I am not a fan of selfies, at least for myself. I have no huge problem with others who enjoy taking and sharing them, but it just feels a bit narcissistic to me. But then again, I don’t enjoy getting my picture taken in general
(For this post, I asked my daughter for a selfie and this is what she sent me. As a note, she made it VERY CLEAR to me that she does not like taking selfies with just her in them–she saves that for Snapchat, but she took this one to show the tile work while she was traveling in Spain. Her other “selfies” are always with friends. So maybe my daugther is not a narcissist–but I’ll leave that to others to determine–kidding, Alix.)
For some reason I was thinking about selfies a lot this week (don’t ask me why–I don’t really know, unless it was my colleague-Jenny Sussin sharing that she has taken over 26 #MondayMorningSelfies since starting the “trend” inside Gartner as a goof.). I came to the conclusion that selfies have been around for a long long time in the corporate world.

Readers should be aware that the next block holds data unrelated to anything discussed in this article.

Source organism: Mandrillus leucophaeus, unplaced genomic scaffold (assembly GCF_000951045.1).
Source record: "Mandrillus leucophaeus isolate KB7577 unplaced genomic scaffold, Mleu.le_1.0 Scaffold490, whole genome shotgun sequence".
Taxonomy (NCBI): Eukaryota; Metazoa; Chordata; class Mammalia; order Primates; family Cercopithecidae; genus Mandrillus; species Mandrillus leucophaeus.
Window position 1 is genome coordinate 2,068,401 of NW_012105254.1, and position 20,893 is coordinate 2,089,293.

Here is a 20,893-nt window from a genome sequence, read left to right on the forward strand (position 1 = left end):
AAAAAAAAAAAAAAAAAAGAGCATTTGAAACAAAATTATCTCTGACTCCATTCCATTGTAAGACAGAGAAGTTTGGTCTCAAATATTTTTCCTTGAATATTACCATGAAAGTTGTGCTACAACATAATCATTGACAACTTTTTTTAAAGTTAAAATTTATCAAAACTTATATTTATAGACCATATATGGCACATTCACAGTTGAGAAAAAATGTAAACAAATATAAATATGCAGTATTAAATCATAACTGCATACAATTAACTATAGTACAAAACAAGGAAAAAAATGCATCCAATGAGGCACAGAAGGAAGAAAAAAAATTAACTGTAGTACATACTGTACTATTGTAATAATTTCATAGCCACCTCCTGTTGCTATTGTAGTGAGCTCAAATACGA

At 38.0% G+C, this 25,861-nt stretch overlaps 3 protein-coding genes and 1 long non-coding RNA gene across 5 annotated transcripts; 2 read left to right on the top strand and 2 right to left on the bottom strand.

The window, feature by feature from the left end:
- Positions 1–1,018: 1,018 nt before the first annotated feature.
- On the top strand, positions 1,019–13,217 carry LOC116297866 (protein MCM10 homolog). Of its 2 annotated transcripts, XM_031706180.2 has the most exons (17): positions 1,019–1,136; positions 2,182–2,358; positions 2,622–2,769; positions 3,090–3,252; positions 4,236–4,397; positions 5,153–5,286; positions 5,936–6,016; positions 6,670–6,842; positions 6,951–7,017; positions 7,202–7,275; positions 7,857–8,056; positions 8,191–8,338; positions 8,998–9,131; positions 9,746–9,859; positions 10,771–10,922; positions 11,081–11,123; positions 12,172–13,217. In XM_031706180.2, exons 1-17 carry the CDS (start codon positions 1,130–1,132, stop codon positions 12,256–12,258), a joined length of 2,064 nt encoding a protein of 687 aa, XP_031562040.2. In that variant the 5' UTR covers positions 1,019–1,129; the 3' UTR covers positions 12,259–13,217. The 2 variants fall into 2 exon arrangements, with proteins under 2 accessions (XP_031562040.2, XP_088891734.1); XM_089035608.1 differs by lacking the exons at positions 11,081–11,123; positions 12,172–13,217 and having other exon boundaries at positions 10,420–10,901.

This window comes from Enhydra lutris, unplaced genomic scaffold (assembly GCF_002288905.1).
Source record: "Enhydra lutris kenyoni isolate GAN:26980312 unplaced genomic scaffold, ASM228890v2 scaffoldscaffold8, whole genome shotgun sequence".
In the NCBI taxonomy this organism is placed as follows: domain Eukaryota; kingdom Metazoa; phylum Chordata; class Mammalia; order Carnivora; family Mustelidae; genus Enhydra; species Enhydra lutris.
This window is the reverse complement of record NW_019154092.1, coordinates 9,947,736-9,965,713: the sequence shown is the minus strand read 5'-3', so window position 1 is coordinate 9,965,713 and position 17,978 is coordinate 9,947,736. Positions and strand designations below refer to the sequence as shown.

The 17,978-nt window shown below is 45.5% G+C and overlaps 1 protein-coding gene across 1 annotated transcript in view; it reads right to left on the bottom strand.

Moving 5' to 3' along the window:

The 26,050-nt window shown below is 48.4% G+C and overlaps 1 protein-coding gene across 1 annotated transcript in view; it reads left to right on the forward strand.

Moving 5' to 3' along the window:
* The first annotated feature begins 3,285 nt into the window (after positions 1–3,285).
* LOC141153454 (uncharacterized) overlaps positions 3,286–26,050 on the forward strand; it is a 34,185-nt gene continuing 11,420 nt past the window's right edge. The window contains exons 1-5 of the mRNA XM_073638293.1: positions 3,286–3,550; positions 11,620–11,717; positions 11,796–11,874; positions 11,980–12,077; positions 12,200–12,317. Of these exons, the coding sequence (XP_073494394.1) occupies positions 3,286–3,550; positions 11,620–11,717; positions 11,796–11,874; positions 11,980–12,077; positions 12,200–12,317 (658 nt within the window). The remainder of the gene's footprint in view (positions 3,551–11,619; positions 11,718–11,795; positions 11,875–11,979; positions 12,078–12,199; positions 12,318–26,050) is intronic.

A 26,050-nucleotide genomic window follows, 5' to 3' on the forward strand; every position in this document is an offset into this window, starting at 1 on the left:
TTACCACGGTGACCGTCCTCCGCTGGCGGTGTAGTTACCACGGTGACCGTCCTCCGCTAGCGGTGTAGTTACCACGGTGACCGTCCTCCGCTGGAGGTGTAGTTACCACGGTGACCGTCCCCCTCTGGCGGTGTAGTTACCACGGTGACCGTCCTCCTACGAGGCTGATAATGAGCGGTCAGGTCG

Yup, the corporate Web site (and for that matter most of the marketing collateral and sales presentations), may have been the earliest selfies. Check it out. Browse a few sites, read some collateral, or think about presentations. Too often, they scream “Me, Me, Me!”.
What they should convey is value to you, you, you!
But they don’t.
A few years back, my colleague, Richard Fouts, wrote a research note on how to score your Website for customer-centric messaging. Here was his formula for how to evaluate communications and sections of your Web site:
After doing this, if your score was 25 or higher, the assessment is that you are doing a great job. Below that and you range from wanting to talk about yourself more than customer with lower scores being the ultimate “Its all about me!” experience.
As you develop stories to improve your messages or meet with customers, consider Richard’s model and ask yourself it you are creating a selfie or communicating value to your customers.
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